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Posts Tagged ‘French food’

As promised, here are some things I ate or saw in France (Bordeaux, Paris, Giverny) a few weeks ago. Enjoy!

Creme Brulee at an everyday kind of brasserie at the Place St Michel. Delicious. Burned to perfection.

Steak Tartar at Le Bistrot du Sommelier in Bordeaux, 163 Rue Georges Bonnac. Also fabulous. Very laid back. Very "homey" food. But it's entirely prix fixe, fast, rude-friendly (I suppose you'd call it), and certainly an experience. We had pink Champagne that night.

Fish, artfully jumping out of and diving back into...ice at Auchon, mega-awesome-supermarket

Tourte aux pommes. Giverny. Respite from the tourist hoards I had a luncheon fit for only the pudgiest of gourmands. No holds barred, a large bottle of San Pellegrino, 500 mL of red Bordeaux, duck pate, lamb brochette with amazing gratined potatoes, and this chunky rustic natural apple pie. Followed by coffee.

The potatoes!!! Best part of my lunch by far in Giverny.

The yummy lucky ducky luncheon I treated myself to on my very-hot-art-and-shopping- in-le-marais-day. What better than a salad on a summer afternoon? That would be fois gras (center) duck confit and preserved duck all around atop some heavily-dressed greens. Heaven. I believe I had a carafe of Sauvignon (blanc).

Cafe de Deux Magots. The famed literary cafe where all the greats drank and dined. St Germain. And now we, the tourist hoards, pay tenfold what the starved artists a century ago paid - and I'm not talking about inflation. I said to hell with it, it's expensive anyway, I might as well get what I want. Better a slightly overpriced gourmet salad than the death-provoking highway robbery-priced ham sandwich. The fois gras and smoked salmon salad (house specialty) was dainty, but worth every bit. Washed down with Leffe. Refreshing.

My last dinner. A bit disappointing. A bit of comfort food nonetheless. Jambon and fromage crepe with an egg on top. Yup, a croque madame a la Bretagne. The best part of the meal was a rich, smokey apple cidre - served in that brown bowl.

My first glass of Cinsault! A rose, but a Cinsault rose. I've been dying to try it since I learned that Pinotage was a hybrid of Cinsault and Pinot Noir. It was interesting, and not at all like what I expected.

Martzipan potatoes and figs. They were terrible, but only because of this particular shop. A decent potato consists of a small amount of cake, covered with a thick dense layer of marzipan (shaped into a potato) and then rolled entirely in unsweetened cocoa powder. It's my mother's favorite.

Macarons! Exceptional French cookies. Melt-in-your-mouth meringue and creme and almond and wow. So colorful and dainty. Specialty macaron shops seem to be popping up like the cupcake shops were a while back in the US. Much tastier, these are. The flavors are getting super-creative. I had a bergamot flavored one!

Last but not least. Desserts (a fairly typical, but typical is extraordinary here) at Le Bistrot du Sommelier. We have a semi-fredo with raspberry (if I remember correctly), creme brulee, profiteroles (my favorite this trip), and a chocolate fondant cake with pistachio ice cream.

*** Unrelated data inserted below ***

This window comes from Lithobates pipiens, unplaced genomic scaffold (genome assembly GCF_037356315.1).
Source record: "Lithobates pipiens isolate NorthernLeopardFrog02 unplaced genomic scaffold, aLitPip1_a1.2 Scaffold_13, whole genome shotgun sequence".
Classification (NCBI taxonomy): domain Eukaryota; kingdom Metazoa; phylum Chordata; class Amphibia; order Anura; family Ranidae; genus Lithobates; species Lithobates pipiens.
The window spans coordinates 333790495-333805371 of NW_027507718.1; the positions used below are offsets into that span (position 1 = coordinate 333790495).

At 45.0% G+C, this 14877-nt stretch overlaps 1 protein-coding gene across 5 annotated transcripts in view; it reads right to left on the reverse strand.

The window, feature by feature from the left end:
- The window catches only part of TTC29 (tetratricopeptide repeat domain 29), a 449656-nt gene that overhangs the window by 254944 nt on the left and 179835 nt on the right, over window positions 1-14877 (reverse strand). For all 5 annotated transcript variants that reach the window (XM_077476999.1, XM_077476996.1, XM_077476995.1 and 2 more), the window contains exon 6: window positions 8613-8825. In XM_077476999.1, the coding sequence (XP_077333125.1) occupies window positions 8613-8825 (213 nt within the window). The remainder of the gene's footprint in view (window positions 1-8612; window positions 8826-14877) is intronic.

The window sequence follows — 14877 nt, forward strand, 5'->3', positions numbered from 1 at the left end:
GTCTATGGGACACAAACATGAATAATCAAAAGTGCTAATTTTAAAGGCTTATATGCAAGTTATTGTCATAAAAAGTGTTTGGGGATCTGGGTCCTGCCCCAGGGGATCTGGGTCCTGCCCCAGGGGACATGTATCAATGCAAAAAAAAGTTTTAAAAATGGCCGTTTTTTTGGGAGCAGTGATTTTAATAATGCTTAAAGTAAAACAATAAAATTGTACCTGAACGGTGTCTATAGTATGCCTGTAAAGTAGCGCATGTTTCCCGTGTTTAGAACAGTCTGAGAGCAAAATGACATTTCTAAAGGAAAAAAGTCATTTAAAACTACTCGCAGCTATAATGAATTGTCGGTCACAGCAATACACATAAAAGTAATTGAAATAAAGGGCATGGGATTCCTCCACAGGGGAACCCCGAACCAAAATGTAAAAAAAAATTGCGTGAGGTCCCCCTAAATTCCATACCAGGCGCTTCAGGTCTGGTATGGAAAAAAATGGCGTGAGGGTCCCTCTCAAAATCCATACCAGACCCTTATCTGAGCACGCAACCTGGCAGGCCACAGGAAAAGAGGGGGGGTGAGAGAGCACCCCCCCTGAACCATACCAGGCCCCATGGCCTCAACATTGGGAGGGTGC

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The Golan Heights Winery Big Wigs (and the 7 wines we served) at our stand at Vinexpo, June 2011

I have been an international lady as of late. Blogging has suffered. The huge events that have dominated my life since my last post have been:

  • Vinexpo – Bordeaux, France – one of the largest (if not the largest) wine exhibition in the world. Kilometers long. Immense.  Exciting.  And the Golan Heights Winery (and its daughter winery, Galil Mountain), the only Israeli winery represented (and has been for over 20 years), invited me to come with them.  A brilliant week!  I spent my days speaking French with lots of wine professionals and led them through “une degustation,” a tasting, and teaching them about our wines.  I got to know the head winemakers and management well, which was so much fun – it honestly started to feel like a school trip….and the eating and drinking through the city like there was no tomorrow was certainly a perk.
  • Paris – I spent almost a week in Paris after the expo – two/three days of which was with my parents who happened to be in town, unplanned.  I spent time with family friends, too, walked all over the city, relaxed, and ate very very very well.
  • New Job! The winery hired me to manage, train, and recruit all of the wine stewards in Israel.  This is a huge honor, and it’s a job I’m loving.  It’s not easy, but it’s mainly logistics and some training.
  • New love – a beautiful, exciting, and ultimately sad story. I met a man that I’m crazy about. It has been one of the most emotionally satisfying, significant and devastating months of my life.  He is leaving to go abroad for a very long time (years) in two weeks (we will have had about 5 weeks together). I’m not sure how I’m dealing with it all.  With the new job I love and a career I’m trying to forge,  I finally accepted the fact that I’m staying here and putting a stake in this place.